As U.S. policymakers consider how to tackle the challenge of greenhouse-gas constraints, the U.K.’s approach to the problem offers instructive examples.
The Art of the Plausible
Prospects for clean energy legislation in 2011.
extra credits for specified sources. However, tiers usually set up broad categories of qualifying sources— i.e., all qualifying sources are placed into one of three tiers—whereas kickers tend to be more surgical and source specific.
Based on state experience with RES requirements, a federal CES will likely include a lively debate on appropriate kickers, incentives, carve outs, and set-asides. To some degree, use of these mechanisms explicitly picks winners and losers within the universe of qualifying resources. However, it’s arguably better to use incentive and disincentive mechanisms to adjust the value of various technologies than it is to exclude technologies altogether. In other words, the selection of what qualifies as “clean” in the first place is far more disruptive in picking winners and losers than is allowing more technologies to qualify, and adjusting their value. Thus, if qualifying a broad range of technologies might allow one ( e.g., gas) to dominate, or ensure others don’t get built ( e.g., nuclear or CCS), it might be less disruptive and more market-oriented to include all of them, and address diversity priorities in set-asides or kickers.
Note that tiers or kickers provide economic incentives for particular sources, but guarantee no particular result, while set-asides, carve outs and caps ensure particular results.
• Credit Market Design: Generally a CES will establish a national market in CLECs to ensure, in the words of the Graham bill, “a transparent national market for the sale or trade of clean energy credit and energy efficiency credits.” Both Lugar and Graham direct the establishment of a national CLEC market, and authorized the DOE to delegate administration to a market making or regional entity, such as a regional transmission organization like the PJM Interconnection.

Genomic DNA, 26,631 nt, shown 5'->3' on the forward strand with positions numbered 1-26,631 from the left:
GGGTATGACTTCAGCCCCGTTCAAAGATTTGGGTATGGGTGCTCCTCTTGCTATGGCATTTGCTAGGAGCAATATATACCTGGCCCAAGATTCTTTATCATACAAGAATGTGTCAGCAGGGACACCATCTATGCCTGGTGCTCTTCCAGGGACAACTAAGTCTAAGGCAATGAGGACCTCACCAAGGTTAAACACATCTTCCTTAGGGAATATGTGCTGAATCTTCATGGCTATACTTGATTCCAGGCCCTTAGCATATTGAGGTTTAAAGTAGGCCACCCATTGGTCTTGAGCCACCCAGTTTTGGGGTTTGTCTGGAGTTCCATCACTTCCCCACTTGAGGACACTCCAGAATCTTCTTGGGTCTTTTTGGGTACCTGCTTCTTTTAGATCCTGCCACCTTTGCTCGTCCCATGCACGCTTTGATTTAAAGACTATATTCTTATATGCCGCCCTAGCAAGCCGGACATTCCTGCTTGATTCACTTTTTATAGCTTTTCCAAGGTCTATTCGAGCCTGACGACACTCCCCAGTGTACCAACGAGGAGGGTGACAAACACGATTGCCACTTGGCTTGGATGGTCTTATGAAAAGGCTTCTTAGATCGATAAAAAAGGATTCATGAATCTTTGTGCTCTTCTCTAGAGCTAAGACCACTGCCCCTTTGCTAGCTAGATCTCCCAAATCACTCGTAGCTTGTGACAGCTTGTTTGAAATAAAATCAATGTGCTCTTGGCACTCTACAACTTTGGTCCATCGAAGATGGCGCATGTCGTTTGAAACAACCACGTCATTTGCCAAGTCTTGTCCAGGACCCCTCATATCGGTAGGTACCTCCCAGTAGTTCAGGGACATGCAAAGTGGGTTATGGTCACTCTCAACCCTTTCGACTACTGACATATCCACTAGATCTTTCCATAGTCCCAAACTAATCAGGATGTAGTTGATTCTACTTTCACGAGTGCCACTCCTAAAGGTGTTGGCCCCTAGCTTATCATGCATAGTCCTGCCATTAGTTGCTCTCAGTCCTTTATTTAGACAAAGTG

How regional or existing state renewable programs and their credits are treated is also an issue for debate. CES proposals have attempted to coordinate the federal CES with, and not preempt, state RES requirements that allow for the same types of clean energy resources for compliance. For example, the Lugar bill doesn’t preempt state RES programs, but rather provides each utility subject to a state RES with an equal number of federal CLECs, to the extent it complies with state RES standards using the same types of qualifying energy as are allowed under the federal CES.
However, the result of non-preemption of state RES programs can require utilities to comply with two different standards, when the time frames, percentages or allowable energy sources in the federal CES and state RES programs don’t sufficiently overlap. Non-preemption would also allow states to effectively dictate, if they chose, the sources of clean energy that will actually be used in the state to comply with the federal CES. For example, if a 10 percent state RES only allows compliance by using traditional renewables, then compliance with a 10 percent federal CES also allowing use of traditional renewables as well as other sources would be met in that state only with traditional renewables. Consequently, the issue of federal preemption of, or coordination with, state renewable programs is expected to be a hotly debated